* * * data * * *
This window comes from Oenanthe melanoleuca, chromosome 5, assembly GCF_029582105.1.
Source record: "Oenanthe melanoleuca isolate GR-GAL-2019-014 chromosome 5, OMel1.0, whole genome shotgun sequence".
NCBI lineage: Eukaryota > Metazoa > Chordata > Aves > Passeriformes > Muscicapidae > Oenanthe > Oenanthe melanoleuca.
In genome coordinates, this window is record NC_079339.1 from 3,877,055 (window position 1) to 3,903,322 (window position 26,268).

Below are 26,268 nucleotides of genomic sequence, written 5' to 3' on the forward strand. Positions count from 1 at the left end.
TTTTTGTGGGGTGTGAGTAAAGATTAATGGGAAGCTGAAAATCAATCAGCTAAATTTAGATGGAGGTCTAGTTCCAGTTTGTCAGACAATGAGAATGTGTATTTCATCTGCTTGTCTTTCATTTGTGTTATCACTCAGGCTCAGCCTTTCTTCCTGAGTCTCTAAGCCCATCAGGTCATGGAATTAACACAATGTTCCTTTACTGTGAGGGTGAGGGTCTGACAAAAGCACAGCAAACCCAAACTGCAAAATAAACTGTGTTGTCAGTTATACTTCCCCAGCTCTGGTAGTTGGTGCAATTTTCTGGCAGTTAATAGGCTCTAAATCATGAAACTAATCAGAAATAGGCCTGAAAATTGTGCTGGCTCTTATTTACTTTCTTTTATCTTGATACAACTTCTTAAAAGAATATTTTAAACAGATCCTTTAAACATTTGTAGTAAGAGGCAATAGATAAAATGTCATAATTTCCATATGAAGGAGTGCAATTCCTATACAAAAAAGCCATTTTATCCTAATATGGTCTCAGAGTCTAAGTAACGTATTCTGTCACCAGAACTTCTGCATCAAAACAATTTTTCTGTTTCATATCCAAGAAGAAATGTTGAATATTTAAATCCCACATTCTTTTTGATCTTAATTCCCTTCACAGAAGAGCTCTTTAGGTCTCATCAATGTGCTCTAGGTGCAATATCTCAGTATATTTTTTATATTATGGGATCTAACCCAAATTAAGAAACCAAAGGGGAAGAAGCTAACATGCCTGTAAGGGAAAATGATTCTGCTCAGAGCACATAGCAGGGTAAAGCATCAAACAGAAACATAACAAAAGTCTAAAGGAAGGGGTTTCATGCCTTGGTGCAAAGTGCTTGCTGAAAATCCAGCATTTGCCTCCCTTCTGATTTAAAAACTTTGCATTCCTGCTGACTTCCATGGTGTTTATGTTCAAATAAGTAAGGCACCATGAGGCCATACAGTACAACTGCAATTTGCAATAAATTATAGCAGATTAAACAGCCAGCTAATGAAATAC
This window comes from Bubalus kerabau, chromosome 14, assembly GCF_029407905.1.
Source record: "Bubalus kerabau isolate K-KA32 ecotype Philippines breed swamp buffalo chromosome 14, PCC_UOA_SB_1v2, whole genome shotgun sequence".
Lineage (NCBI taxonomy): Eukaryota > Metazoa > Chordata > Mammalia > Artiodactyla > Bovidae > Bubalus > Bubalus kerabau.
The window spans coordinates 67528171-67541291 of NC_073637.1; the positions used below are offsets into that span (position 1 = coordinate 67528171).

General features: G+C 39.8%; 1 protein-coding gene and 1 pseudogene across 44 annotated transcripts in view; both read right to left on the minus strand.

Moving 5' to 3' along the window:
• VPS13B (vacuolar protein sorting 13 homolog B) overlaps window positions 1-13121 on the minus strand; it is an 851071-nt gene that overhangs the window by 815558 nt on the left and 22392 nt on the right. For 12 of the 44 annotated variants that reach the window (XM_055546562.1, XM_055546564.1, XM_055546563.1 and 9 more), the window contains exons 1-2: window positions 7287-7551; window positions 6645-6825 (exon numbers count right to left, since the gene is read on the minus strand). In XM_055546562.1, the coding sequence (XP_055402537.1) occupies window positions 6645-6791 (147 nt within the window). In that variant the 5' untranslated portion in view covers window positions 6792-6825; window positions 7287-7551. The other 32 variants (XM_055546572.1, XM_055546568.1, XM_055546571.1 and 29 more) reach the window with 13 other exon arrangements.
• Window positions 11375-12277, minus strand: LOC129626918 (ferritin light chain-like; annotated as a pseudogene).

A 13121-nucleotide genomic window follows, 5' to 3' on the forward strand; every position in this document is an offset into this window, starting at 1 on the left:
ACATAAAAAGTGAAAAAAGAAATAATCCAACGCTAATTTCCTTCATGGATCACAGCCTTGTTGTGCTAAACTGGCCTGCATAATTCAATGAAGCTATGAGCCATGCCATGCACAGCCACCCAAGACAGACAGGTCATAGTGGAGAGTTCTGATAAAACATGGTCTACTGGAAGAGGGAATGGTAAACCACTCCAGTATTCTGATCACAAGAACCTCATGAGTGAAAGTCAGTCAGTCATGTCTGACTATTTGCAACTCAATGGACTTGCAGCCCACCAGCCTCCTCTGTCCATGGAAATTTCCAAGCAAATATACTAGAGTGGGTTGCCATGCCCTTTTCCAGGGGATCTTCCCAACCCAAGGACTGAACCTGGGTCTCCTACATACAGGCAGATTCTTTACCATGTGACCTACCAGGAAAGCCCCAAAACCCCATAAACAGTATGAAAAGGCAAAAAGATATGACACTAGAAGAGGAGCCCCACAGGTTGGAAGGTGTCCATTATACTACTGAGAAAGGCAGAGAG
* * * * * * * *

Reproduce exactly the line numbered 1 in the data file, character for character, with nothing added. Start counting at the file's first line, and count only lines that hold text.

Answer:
This window comes from Oenanthe melanoleuca, chromosome 5, assembly GCF_029582105.1.